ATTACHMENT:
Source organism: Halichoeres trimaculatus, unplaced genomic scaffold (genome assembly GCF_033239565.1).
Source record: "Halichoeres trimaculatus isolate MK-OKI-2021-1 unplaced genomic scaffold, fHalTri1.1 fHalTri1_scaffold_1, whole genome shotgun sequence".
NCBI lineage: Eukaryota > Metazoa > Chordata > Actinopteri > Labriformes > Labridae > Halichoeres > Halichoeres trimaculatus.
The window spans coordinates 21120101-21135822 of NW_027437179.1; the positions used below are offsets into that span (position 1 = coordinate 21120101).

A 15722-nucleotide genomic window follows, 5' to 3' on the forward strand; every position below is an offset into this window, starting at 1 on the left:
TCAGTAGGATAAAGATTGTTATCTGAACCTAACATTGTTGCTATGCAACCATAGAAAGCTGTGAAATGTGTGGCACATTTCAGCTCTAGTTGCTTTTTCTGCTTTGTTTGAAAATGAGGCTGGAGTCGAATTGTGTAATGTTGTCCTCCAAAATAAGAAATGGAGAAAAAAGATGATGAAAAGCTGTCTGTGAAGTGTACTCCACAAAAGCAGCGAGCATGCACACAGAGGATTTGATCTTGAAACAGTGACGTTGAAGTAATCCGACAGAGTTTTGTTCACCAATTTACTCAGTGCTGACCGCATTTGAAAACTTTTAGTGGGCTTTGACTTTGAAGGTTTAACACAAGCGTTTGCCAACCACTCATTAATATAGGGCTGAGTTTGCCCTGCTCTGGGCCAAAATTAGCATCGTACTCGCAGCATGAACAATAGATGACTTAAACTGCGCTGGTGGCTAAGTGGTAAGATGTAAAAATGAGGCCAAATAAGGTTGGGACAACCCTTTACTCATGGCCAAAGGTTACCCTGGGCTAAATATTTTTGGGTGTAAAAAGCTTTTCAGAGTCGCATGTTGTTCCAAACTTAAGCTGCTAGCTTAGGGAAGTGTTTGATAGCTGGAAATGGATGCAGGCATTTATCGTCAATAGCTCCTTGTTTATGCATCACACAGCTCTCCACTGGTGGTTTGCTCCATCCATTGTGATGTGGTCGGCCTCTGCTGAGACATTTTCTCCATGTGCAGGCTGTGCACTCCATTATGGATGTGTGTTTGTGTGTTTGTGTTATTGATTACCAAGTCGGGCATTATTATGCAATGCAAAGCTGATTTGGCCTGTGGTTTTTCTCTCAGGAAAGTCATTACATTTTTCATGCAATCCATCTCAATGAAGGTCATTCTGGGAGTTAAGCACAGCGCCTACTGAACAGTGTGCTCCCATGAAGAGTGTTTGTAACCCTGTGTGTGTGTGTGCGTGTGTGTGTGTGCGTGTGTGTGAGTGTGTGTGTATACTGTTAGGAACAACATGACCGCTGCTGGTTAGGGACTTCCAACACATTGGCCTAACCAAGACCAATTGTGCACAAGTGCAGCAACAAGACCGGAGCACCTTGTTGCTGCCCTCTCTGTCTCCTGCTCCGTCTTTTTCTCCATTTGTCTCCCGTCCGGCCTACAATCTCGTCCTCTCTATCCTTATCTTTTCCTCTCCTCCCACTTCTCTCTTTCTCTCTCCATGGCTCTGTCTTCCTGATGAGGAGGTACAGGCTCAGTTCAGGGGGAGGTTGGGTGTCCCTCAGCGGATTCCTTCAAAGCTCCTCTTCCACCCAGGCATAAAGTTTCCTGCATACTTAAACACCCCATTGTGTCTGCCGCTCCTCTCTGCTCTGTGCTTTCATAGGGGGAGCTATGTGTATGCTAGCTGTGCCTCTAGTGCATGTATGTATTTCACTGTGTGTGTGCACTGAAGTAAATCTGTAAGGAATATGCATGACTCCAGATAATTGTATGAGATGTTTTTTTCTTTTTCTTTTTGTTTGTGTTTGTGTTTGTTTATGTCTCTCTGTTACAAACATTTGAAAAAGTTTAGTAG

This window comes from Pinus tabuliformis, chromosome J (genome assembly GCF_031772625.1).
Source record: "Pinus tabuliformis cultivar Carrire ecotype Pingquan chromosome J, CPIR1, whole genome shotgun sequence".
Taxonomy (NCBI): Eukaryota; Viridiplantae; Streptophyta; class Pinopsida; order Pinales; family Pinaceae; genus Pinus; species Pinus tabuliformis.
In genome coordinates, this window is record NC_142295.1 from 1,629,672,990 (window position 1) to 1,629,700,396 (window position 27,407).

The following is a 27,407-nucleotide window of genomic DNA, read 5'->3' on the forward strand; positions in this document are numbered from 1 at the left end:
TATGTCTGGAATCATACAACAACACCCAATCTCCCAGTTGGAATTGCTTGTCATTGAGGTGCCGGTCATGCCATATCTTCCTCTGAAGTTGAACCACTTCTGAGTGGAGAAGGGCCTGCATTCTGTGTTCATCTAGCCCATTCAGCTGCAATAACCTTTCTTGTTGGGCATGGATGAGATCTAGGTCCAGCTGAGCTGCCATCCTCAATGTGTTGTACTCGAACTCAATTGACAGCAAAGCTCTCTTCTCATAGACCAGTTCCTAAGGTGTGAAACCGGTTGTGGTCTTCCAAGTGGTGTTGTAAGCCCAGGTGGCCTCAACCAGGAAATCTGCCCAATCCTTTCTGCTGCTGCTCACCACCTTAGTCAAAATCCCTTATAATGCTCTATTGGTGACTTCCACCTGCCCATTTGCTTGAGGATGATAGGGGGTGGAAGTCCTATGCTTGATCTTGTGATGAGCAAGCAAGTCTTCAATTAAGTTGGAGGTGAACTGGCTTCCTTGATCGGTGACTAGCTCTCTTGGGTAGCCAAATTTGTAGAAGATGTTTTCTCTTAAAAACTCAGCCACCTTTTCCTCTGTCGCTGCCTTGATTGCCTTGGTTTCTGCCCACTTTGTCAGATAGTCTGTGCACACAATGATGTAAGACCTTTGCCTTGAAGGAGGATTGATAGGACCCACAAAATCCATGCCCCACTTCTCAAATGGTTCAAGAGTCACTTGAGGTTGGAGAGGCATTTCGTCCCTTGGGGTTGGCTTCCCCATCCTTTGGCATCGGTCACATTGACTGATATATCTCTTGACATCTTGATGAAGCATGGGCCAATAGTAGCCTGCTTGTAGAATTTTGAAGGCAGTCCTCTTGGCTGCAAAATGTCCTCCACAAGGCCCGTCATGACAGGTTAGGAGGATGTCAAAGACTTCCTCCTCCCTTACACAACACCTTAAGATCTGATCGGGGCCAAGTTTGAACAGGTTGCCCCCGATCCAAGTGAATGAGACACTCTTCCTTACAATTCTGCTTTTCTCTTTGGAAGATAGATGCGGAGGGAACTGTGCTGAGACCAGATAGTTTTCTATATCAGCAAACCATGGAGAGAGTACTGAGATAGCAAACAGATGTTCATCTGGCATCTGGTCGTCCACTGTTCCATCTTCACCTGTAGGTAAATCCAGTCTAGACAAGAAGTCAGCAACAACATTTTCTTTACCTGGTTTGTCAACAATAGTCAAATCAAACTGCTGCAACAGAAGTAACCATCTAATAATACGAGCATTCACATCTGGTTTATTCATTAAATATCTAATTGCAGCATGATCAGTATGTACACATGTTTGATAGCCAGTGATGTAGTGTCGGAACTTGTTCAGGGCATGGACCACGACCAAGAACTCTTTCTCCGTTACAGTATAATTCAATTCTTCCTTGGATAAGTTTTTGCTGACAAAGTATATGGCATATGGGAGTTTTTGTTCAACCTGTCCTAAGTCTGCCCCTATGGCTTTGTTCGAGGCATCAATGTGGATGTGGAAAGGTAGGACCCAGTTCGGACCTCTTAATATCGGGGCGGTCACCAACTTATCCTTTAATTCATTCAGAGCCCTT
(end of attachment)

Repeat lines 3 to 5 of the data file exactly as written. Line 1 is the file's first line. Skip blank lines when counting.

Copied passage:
NCBI lineage: Eukaryota > Metazoa > Chordata > Actinopteri > Labriformes > Labridae > Halichoeres > Halichoeres trimaculatus.
The window spans coordinates 21120101-21135822 of NW_027437179.1; the positions used below are offsets into that span (position 1 = coordinate 21120101).

A 15722-nucleotide genomic window follows, 5' to 3' on the forward strand; every position below is an offset into this window, starting at 1 on the left: